I’m an adventurer! A vagabond! A nomad with nothing to lose but so much to gain! I live for thrills and am only bored when I’m not defying death, taming lions, eating fire, etc.
Sometimes this is true, but most of the time it’s not. I enjoy taking risks, but not the kind that many thrill-seekers obsess over.
I went skydiving once. It was a lot of fun, but it’s not something I’ll do again any time soon. Why would I? It was a solid experience, but the adrenaline alone isn’t enough to keep me coming back. Honestly I get a lot more of a thrill from taking business risks. Social risks.
The knowledge that I’ve created something valuable or allowed someone to see another facet of the world or successfully challenged myself (whether the result is a failure or a success) is much more enticing to me than jumping from reaaalllly high up.
And it’s with this in mind that I find myself here in a coffee shop in Queenstown while my friend Mark and my sister Katie spend the day white water rafting and bungee jumping.
I actually spent a long time last night thinking this over, because a big part of my philosophy is to say yes to opportunities when they arise (which is what led to the skydiving experience several weeks ago).
There were many things conspiring in favor of the decision I made, however. One is that my sister came into town about 10 days ago, so I’ve been in the near-constant company of someone else for a lot longer than I have for the better part of a year. Another is that my sister is a very different person than I am when it comes to worldview, personal philosophy, travel style, and just about everything else. She’s also my older sister, so she has an ingrained need to give a lot of (well-meaning but not-always-applicable) advice.
Another major bullet-point is that I’ve got about 10 days worth of emails to answer, projects to work on, meetings to attend, and on and on. I’ve been able to pick off the little tasks in between shopping trips and day trips to the New Zealand countryside, but anything that would take longer than a few minutes has been left to gather dust.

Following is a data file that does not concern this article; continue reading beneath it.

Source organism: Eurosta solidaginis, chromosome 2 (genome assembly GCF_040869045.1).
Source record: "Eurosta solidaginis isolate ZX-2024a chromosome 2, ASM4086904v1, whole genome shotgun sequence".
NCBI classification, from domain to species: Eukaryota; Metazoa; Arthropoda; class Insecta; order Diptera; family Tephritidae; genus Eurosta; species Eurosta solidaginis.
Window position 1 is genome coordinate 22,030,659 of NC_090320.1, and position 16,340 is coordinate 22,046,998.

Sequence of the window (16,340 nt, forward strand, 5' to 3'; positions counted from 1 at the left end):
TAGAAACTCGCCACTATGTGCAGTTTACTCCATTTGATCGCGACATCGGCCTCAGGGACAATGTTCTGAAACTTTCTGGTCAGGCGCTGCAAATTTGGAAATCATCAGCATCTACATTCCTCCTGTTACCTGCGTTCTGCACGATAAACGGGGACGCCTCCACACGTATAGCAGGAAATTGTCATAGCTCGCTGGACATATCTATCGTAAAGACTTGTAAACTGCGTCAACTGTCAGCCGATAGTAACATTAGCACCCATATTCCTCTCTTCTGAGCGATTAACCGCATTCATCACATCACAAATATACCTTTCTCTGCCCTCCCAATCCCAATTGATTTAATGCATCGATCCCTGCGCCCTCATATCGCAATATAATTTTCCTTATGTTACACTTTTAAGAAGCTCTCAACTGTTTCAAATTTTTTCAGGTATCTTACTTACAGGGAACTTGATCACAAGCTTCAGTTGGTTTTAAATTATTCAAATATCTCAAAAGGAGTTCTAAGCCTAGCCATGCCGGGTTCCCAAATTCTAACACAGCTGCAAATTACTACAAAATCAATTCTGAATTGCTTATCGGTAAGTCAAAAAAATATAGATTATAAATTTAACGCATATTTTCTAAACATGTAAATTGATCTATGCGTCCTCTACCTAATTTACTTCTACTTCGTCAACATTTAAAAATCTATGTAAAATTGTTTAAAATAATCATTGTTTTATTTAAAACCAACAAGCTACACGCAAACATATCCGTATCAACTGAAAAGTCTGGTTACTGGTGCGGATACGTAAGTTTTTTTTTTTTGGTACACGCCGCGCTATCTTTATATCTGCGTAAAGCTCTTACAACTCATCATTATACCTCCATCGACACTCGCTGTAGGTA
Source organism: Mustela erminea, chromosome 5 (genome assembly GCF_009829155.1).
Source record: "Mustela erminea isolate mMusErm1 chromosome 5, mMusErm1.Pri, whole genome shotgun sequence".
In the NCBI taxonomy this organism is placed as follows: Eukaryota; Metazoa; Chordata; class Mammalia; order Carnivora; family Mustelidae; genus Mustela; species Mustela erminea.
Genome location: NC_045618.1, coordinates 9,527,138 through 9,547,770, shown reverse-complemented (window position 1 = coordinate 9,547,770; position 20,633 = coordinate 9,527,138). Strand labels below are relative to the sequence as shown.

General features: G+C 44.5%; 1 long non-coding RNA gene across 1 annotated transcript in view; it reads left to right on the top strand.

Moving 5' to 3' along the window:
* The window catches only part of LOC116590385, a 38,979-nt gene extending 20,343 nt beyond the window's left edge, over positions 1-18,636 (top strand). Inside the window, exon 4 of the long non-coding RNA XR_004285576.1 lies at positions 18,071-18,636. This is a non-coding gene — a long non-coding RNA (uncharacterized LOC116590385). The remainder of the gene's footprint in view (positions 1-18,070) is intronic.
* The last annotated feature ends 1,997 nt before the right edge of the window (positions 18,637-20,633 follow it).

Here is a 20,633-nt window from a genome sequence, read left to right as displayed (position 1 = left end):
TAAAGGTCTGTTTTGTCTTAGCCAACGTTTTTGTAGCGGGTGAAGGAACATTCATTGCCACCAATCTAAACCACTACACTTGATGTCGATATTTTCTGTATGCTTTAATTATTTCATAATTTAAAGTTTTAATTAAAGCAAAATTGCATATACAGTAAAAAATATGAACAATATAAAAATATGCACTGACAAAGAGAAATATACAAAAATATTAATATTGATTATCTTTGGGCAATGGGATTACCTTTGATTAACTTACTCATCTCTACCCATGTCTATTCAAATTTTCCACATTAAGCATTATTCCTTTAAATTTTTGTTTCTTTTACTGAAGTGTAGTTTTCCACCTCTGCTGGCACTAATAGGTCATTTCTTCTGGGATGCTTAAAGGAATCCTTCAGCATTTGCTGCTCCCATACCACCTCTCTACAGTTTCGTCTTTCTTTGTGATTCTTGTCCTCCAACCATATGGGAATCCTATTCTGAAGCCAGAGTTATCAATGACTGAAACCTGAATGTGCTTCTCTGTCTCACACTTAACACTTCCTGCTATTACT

Last was the realization that I was stressed, something that I haven’t been in a long time. The combination of the above factors, plus a last-minute speaking opportunity all conspired to droop my default smile into a wistful horizontal line.
And there I was, about to overtax myself further and worsen my mood because of a rule I had set for myself.
There’s a valuable lesson here, for myself and for anyone else who holds themselves to high standards, and it is to not fall prey to dogmatism even if the idea is your own.
There are exceptions to every rule, and as nice as it would have been to cross white water rafting and bungee jumping off my list of extreme things that people always ask if I’ve done, it would have been foolish of me to spend my day doing something I didn’t feel up to — worsening my mood and potentially my health — just because I told myself I would.
Don’t leave the world’s boxes behind just to crawl inside of one you’ve built yourself.
December 16, 2016
I still very much agree with this: it’s important to question your own ideology, even if you think it’s sound on first glance, so that you don’t accidentally construct your own limiting dogma.
Also: this was one of the first times I allowed myself to consider that I might have some serious introversion tendencies. It would be a while long before I started using that word, but recognizing that I wasn’t feeling well because of the constant company and socializing, and that sitting out on the adventure for the day might help, was a big deal for me.